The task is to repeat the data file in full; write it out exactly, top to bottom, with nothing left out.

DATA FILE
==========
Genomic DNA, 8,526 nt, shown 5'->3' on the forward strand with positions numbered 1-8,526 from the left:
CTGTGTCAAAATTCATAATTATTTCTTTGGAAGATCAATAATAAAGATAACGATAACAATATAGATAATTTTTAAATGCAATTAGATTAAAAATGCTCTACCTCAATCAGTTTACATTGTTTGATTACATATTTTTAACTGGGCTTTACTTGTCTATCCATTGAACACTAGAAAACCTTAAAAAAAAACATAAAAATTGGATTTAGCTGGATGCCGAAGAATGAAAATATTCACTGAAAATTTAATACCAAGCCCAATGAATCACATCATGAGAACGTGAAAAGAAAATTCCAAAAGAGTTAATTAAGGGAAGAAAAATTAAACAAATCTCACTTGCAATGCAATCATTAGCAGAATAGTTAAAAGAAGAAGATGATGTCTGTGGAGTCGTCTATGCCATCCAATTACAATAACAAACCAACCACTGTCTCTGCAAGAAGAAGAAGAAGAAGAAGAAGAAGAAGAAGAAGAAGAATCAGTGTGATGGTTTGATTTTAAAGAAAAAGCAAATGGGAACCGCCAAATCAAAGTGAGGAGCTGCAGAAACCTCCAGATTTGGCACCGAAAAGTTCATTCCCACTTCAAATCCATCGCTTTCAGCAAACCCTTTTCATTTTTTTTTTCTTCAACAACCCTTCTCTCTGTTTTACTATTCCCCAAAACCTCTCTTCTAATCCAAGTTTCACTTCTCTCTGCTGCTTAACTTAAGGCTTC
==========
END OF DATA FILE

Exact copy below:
Genomic DNA, 8,526 nt, shown 5'->3' on the forward strand with positions numbered 1-8,526 from the left:
CTGTGTCAAAATTCATAATTATTTCTTTGGAAGATCAATAATAAAGATAACGATAACAATATAGATAATTTTTAAATGCAATTAGATTAAAAATGCTCTACCTCAATCAGTTTACATTGTTTGATTACATATTTTTAACTGGGCTTTACTTGTCTATCCATTGAACACTAGAAAACCTTAAAAAAAAACATAAAAATTGGATTTAGCTGGATGCCGAAGAATGAAAATATTCACTGAAAATTTAATACCAAGCCCAATGAATCACATCATGAGAACGTGAAAAGAAAATTCCAAAAGAGTTAATTAAGGGAAGAAAAATTAAACAAATCTCACTTGCAATGCAATCATTAGCAGAATAGTTAAAAGAAGAAGATGATGTCTGTGGAGTCGTCTATGCCATCCAATTACAATAACAAACCAACCACTGTCTCTGCAAGAAGAAGAAGAAGAAGAAGAAGAAGAAGAAGAAGAAGAATCAGTGTGATGGTTTGATTTTAAAGAAAAAGCAAATGGGAACCGCCAAATCAAAGTGAGGAGCTGCAGAAACCTCCAGATTTGGCACCGAAAAGTTCATTCCCACTTCAAATCCATCGCTTTCAGCAAACCCTTTTCATTTTTTTTTTCTTCAACAACCCTTCTCTCTGTTTTACTATTCCCCAAAACCTCTCTTCTAATCCAAGTTTCACTTCTCTCTGCTGCTTAACTTAAGGCTTC